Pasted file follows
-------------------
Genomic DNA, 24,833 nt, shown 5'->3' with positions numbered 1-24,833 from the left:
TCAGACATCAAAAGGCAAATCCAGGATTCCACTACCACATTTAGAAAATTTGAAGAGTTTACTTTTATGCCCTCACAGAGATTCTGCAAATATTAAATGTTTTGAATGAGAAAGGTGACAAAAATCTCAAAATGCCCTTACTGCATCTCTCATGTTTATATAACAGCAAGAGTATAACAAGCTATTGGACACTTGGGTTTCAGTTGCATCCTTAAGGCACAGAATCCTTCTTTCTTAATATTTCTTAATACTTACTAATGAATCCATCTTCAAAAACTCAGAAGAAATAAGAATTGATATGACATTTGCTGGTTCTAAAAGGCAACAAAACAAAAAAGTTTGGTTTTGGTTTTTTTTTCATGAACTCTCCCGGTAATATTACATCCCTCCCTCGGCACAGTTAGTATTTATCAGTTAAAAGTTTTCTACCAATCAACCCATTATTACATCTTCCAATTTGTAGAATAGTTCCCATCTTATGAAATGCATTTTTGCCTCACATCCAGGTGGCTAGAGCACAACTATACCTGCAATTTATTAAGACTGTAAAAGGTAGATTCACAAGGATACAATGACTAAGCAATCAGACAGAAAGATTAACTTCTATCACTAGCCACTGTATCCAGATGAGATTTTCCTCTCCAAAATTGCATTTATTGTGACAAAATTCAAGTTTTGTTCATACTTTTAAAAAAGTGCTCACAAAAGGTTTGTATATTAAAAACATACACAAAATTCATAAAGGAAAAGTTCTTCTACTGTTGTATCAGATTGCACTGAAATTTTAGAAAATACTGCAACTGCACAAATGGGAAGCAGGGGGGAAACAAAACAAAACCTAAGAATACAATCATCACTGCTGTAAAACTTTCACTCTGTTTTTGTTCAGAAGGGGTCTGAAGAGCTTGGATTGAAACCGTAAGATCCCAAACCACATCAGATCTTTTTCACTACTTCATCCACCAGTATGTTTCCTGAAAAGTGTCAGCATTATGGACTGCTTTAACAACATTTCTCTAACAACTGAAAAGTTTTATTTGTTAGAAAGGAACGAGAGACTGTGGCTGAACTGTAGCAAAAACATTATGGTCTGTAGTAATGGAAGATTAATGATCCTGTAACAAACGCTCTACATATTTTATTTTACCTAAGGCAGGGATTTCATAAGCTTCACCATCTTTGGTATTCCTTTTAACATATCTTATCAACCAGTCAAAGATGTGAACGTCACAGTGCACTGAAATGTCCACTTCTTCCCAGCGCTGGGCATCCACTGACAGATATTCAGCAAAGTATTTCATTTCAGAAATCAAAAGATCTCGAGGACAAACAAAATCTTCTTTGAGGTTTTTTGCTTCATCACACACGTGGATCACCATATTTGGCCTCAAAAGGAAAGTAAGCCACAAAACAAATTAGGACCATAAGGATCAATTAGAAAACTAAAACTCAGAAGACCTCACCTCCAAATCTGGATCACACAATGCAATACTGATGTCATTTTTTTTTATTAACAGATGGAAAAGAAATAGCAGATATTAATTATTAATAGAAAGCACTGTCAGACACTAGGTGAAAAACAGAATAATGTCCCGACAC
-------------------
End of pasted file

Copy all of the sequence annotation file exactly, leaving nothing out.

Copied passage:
Genomic DNA, 24,833 nt, shown 5'->3' with positions numbered 1-24,833 from the left:
TCAGACATCAAAAGGCAAATCCAGGATTCCACTACCACATTTAGAAAATTTGAAGAGTTTACTTTTATGCCCTCACAGAGATTCTGCAAATATTAAATGTTTTGAATGAGAAAGGTGACAAAAATCTCAAAATGCCCTTACTGCATCTCTCATGTTTATATAACAGCAAGAGTATAACAAGCTATTGGACACTTGGGTTTCAGTTGCATCCTTAAGGCACAGAATCCTTCTTTCTTAATATTTCTTAATACTTACTAATGAATCCATCTTCAAAAACTCAGAAGAAATAAGAATTGATATGACATTTGCTGGTTCTAAAAGGCAACAAAACAAAAAAGTTTGGTTTTGGTTTTTTTTTCATGAACTCTCCCGGTAATATTACATCCCTCCCTCGGCACAGTTAGTATTTATCAGTTAAAAGTTTTCTACCAATCAACCCATTATTACATCTTCCAATTTGTAGAATAGTTCCCATCTTATGAAATGCATTTTTGCCTCACATCCAGGTGGCTAGAGCACAACTATACCTGCAATTTATTAAGACTGTAAAAGGTAGATTCACAAGGATACAATGACTAAGCAATCAGACAGAAAGATTAACTTCTATCACTAGCCACTGTATCCAGATGAGATTTTCCTCTCCAAAATTGCATTTATTGTGACAAAATTCAAGTTTTGTTCATACTTTTAAAAAAGTGCTCACAAAAGGTTTGTATATTAAAAACATACACAAAATTCATAAAGGAAAAGTTCTTCTACTGTTGTATCAGATTGCACTGAAATTTTAGAAAATACTGCAACTGCACAAATGGGAAGCAGGGGGGAAACAAAACAAAACCTAAGAATACAATCATCACTGCTGTAAAACTTTCACTCTGTTTTTGTTCAGAAGGGGTCTGAAGAGCTTGGATTGAAACCGTAAGATCCCAAACCACATCAGATCTTTTTCACTACTTCATCCACCAGTATGTTTCCTGAAAAGTGTCAGCATTATGGACTGCTTTAACAACATTTCTCTAACAACTGAAAAGTTTTATTTGTTAGAAAGGAACGAGAGACTGTGGCTGAACTGTAGCAAAAACATTATGGTCTGTAGTAATGGAAGATTAATGATCCTGTAACAAACGCTCTACATATTTTATTTTACCTAAGGCAGGGATTTCATAAGCTTCACCATCTTTGGTATTCCTTTTAACATATCTTATCAACCAGTCAAAGATGTGAACGTCACAGTGCACTGAAATGTCCACTTCTTCCCAGCGCTGGGCATCCACTGACAGATATTCAGCAAAGTATTTCATTTCAGAAATCAAAAGATCTCGAGGACAAACAAAATCTTCTTTGAGGTTTTTTGCTTCATCACACACGTGGATCACCATATTTGGCCTCAAAAGGAAAGTAAGCCACAAAACAAATTAGGACCATAAGGATCAATTAGAAAACTAAAACTCAGAAGACCTCACCTCCAAATCTGGATCACACAATGCAATACTGATGTCATTTTTTTTTATTAACAGATGGAAAAGAAATAGCAGATATTAATTATTAATAGAAAGCACTGTCAGACACTAGGTGAAAAACAGAATAATGTCCCGACAC